Against the background of Chechen President, Ramzan Kadyrov’s, growing concerns about the number of rebels operating throughout Chechnya (EDM, May 28), it has been decided in the capital Grozny to set up a special commission charged with counting how many Chechens are in fact engaged in the armed resistance movement against the Russian authorities (Vedomosti, May 25). Considering the reaction of the authorities, it can be supposed that henceforth this type of information will be kept strictly secret. That, in essence, means that anything which would contradict Kadyrov’s statements would be deemed “untrustworthy.”
Meanwhile, in the neighboring Russian republic of Kabardino-Balkaria, the local authorities have come up with their own figures on the number of militants operating throughout the territory within their jurisdiction. The interior ministry of Kabardino-Balkaria estimates that there are nearly 700 fighters in this tiny republic. As the head of the Kabardino-Balkaria section of the Russian Prosecutor-General’s Investigative Committee, Valery Ustov, recently said, “according to the special departments of the ministry of internal affairs (MVD) and the Federal Security Service (FSB), there is approximately a 700-men-strong underground militant organization in the republic. This is the total number of militants across Kabardino-Balkaria, including sympathizers.” The illegal armed units generally include young people, many of whom have college degrees. Valery Ustov became one of the first among the siloviki to admit the fact that the armed resistance movement has a common leadership. “We have proof that their activities are fully coordinated,” Ustov asserted, adding, “This movement inside Kabardino-Balkaria, Chechnya, Ingushetia [and] Dagestan definitely has common goals [and] leadership, and this is all coordinated and planned” (www.yuga.ru, May 28).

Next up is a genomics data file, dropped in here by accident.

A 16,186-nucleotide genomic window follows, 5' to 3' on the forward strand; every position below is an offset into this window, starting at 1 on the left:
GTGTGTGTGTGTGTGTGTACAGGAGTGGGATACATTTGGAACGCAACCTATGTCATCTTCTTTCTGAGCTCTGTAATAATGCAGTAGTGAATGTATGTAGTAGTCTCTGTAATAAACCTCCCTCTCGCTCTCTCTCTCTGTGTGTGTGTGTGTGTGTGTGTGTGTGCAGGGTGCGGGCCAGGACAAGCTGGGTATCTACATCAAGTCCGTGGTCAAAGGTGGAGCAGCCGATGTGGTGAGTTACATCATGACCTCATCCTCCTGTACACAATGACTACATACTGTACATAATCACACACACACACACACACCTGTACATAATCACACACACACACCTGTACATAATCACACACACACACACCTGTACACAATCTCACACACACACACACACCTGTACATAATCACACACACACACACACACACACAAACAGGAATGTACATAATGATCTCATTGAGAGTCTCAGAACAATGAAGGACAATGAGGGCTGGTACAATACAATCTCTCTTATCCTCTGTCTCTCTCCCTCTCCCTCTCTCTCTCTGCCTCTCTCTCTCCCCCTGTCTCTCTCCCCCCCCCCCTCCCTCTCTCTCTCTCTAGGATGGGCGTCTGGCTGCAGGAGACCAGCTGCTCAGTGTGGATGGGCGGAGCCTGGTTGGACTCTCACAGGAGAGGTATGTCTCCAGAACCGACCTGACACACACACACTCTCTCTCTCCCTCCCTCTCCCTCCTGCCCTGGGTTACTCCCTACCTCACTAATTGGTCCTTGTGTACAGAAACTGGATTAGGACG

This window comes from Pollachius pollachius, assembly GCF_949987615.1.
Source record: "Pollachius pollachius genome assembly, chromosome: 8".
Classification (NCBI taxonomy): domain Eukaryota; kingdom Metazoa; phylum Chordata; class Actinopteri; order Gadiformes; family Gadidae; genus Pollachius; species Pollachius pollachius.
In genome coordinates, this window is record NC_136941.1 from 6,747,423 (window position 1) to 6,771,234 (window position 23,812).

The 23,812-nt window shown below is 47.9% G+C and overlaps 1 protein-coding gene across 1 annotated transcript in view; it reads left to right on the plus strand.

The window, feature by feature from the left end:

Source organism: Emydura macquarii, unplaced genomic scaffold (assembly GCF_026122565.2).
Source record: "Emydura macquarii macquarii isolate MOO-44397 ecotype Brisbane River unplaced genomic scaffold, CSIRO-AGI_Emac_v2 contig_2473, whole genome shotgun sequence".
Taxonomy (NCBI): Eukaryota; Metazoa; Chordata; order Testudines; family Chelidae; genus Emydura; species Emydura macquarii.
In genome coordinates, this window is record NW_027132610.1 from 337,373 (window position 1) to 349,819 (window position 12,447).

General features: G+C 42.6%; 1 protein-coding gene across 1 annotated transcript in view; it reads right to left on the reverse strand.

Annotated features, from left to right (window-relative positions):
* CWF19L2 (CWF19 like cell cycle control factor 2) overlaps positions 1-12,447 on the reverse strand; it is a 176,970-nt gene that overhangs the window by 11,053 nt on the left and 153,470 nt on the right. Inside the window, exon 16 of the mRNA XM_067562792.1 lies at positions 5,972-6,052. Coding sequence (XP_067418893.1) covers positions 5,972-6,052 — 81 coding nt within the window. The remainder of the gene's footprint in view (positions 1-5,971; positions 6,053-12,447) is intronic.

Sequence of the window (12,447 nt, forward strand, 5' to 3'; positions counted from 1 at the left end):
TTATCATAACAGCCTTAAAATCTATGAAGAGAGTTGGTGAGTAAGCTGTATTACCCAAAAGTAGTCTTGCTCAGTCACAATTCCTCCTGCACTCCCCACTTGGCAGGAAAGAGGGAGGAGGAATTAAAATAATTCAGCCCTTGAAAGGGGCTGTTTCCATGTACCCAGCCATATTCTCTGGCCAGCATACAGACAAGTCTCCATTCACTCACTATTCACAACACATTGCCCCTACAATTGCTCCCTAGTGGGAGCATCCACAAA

His words mean that it took years for the Russian authorities to officially acknowledge what everyone else has known and talked about for a very long time (See The Jamestown Fondation conference “The Circassians: Past, Present and Future,” May 21, 2007 Washington DC). In any case, this admission by the authorities shows that they can no longer hide what is obvious. The public mood is resolutely changing to Moscow’s disadvantage and this process is taking place against the background of numerous arrests and the religious harassment of young people. Attempts by Russian authorities to open old Soviet-type summer camps for youths from all of the North Caucasus republics, as a peculiar counterbalance to the rebel ideology (www.rg.ru, May 27), demonstrate that there Moscow has no realistic policy toward the region.
Explosions and shootings targeting the siloviki have already become a part of everyday life in Kabardino-Balkaria. But a blast in front of the theater hall in the town of Stavropol 15 minutes before the beginning of a performance by the Vainakh Chechen national dance ensemble came as a loud slap in the face to President, Dmitry Medvedev’s, envoy to the North Caucasus Federal District, Aleksandr Khloponin. The explosion on May 26 in downtown Stavropol killed seven people, including an 11-year-old Chechen girl, and wounded more than 40. It is worth noting that Stavropol is the center of the Cossack region that played an important role in the Russian conquest of the Caucasus and is now the stronghold pressuring the highlanders (Gortsy) in the North Caucasus. The deadly blast in Stavropol is no less significant a demonstration by the rebels of their capabilities than the March 29 explosions in Moscow perpetrated by female suicide bombers (shahids). Both in Stavropol and Moscow, the militants apparently sought the same goal: that is, more than killing someone, to show that they are capable of striking anywhere in Russia.